Update on Accountable Care Organizations

Posted by The Evidence Blog on May 1, 2015

One of the goals of the Patient Protection and Affordable Care Act was to change the way we deliver healthcare in this country so that we reduce growth in healthcare spending while simultaneously improving the quality of care and the health of the people served. Accountable care organizations (ACOs) were proposed as a way to deliver more effective and cost-efficient care to Medicare beneficiaries. An ACO is a network of service providers and suppliers with shared responsibility for both the cost and quality of care. In theory, if physicians and hospitals work together to coordinate care for patients and to avoid unnecessary tests and procedures, they can reduce healthcare costs while improving the quality of care that patients receive.

ACOs are expanding. A recent report shows that we now have 585 ACOs in the United States compared with 522 in 2014 and 258 in 2013. Nearly 70% of Americans live in regions with access to at least 1 ACO and approximately 11% of the 5.6 million Medicare beneficiaries now receive their care from an ACO.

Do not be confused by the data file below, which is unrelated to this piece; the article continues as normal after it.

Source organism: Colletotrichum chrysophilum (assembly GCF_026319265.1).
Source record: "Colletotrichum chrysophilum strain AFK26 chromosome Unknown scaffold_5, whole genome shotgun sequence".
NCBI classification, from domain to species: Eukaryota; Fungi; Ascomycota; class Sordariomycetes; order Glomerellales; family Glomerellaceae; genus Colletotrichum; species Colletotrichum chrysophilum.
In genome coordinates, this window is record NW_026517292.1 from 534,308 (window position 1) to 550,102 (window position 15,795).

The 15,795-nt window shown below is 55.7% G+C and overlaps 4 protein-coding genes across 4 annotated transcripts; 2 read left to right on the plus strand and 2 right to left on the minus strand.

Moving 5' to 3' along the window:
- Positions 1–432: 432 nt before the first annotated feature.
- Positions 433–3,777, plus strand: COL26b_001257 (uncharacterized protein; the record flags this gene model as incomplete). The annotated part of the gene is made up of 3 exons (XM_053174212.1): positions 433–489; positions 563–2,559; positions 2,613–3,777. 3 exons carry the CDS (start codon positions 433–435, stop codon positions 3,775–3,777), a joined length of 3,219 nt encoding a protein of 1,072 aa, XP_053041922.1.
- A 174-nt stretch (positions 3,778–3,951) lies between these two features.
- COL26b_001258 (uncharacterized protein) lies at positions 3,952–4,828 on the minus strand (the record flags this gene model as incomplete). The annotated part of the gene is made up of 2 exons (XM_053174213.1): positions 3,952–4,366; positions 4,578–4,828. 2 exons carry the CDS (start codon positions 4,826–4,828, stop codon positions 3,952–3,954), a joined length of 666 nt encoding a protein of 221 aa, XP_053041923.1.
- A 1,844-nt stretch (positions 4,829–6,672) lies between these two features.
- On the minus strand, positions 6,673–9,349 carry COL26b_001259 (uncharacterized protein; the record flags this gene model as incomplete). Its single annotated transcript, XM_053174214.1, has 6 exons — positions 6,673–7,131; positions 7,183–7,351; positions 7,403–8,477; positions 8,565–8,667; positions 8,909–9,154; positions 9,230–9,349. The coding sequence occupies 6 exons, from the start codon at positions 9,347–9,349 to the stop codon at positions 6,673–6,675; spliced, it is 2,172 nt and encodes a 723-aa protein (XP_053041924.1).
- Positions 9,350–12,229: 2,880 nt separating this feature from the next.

ACOs are still evolving and developing, but they are reimbursed differently than traditional fee-for-service providers. The higher the quality of care providers deliver, the more shared savings their ACO may potentially earn, provided the ACO also demonstrates lower growth in healthcare expenditures. This offers ACOs an opportunity to eliminate unnecessary services and emphasize preventive measures that may result in better outcomes.

But adopting more efficient, cost-effective ways to deliver care is not enough. ACOs must carefully track data to prove they offer better value for our healthcare dollars. To do so, ACOs will need to adopt, incorporate, and embrace the use of evidence-based medicine. This will focus resources on tests and treatments that work, while reducing the use of ineffective or unproven technologies.

To learn more about the essential elements that ACOs need to be successful, download our complimentary white paper, Accountable Care Organizations: Evidence is Essential for Success.

Topics: Hayes Blog

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